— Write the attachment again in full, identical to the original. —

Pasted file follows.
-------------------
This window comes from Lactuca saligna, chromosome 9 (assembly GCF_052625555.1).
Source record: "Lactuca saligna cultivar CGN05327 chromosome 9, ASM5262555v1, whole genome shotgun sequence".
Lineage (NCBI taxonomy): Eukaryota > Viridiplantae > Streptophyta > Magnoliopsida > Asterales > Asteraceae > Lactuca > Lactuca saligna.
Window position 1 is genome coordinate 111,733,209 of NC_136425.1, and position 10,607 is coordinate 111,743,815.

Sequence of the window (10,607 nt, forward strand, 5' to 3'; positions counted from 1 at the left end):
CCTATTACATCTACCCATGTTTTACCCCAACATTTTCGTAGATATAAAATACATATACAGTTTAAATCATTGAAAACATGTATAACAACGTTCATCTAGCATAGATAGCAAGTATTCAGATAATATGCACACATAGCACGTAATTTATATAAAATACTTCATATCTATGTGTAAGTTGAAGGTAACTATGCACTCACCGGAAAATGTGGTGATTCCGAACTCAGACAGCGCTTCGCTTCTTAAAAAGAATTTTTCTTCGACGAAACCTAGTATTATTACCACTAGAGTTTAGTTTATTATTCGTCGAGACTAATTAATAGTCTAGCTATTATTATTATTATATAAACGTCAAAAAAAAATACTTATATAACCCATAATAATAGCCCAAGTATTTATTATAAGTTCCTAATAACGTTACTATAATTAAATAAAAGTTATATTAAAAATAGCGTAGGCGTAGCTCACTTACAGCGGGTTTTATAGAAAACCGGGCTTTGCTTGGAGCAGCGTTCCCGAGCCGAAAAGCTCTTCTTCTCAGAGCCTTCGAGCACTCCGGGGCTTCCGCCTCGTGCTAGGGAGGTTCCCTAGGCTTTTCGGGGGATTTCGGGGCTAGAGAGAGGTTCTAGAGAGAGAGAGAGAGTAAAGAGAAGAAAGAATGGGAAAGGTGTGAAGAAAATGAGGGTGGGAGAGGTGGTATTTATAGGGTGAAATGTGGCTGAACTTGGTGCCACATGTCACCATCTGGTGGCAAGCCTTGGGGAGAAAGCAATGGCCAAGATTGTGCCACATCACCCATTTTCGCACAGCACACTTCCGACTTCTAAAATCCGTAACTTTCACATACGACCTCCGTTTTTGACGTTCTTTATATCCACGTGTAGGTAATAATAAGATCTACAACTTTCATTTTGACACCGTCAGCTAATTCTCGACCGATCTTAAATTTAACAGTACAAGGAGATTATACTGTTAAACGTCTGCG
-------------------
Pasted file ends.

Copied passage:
This window comes from Lactuca saligna, chromosome 9 (assembly GCF_052625555.1).
Source record: "Lactuca saligna cultivar CGN05327 chromosome 9, ASM5262555v1, whole genome shotgun sequence".
Lineage (NCBI taxonomy): Eukaryota > Viridiplantae > Streptophyta > Magnoliopsida > Asterales > Asteraceae > Lactuca > Lactuca saligna.
Window position 1 is genome coordinate 111,733,209 of NC_136425.1, and position 10,607 is coordinate 111,743,815.

Sequence of the window (10,607 nt, forward strand, 5' to 3'; positions counted from 1 at the left end):
CCTATTACATCTACCCATGTTTTACCCCAACATTTTCGTAGATATAAAATACATATACAGTTTAAATCATTGAAAACATGTATAACAACGTTCATCTAGCATAGATAGCAAGTATTCAGATAATATGCACACATAGCACGTAATTTATATAAAATACTTCATATCTATGTGTAAGTTGAAGGTAACTATGCACTCACCGGAAAATGTGGTGATTCCGAACTCAGACAGCGCTTCGCTTCTTAAAAAGAATTTTTCTTCGACGAAACCTAGTATTATTACCACTAGAGTTTAGTTTATTATTCGTCGAGACTAATTAATAGTCTAGCTATTATTATTATTATATAAACGTCAAAAAAAAATACTTATATAACCCATAATAATAGCCCAAGTATTTATTATAAGTTCCTAATAACGTTACTATAATTAAATAAAAGTTATATTAAAAATAGCGTAGGCGTAGCTCACTTACAGCGGGTTTTATAGAAAACCGGGCTTTGCTTGGAGCAGCGTTCCCGAGCCGAAAAGCTCTTCTTCTCAGAGCCTTCGAGCACTCCGGGGCTTCCGCCTCGTGCTAGGGAGGTTCCCTAGGCTTTTCGGGGGATTTCGGGGCTAGAGAGAGGTTCTAGAGAGAGAGAGAGAGTAAAGAGAAGAAAGAATGGGAAAGGTGTGAAGAAAATGAGGGTGGGAGAGGTGGTATTTATAGGGTGAAATGTGGCTGAACTTGGTGCCACATGTCACCATCTGGTGGCAAGCCTTGGGGAGAAAGCAATGGCCAAGATTGTGCCACATCACCCATTTTCGCACAGCACACTTCCGACTTCTAAAATCCGTAACTTTCACATACGACCTCCGTTTTTGACGTTCTTTATATCCACGTGTAGGTAATAATAAGATCTACAACTTTCATTTTGACACCGTCAGCTAATTCTCGACCGATCTTAAATTTAACAGTACAAGGAGATTATACTGTTAAACGTCTGCG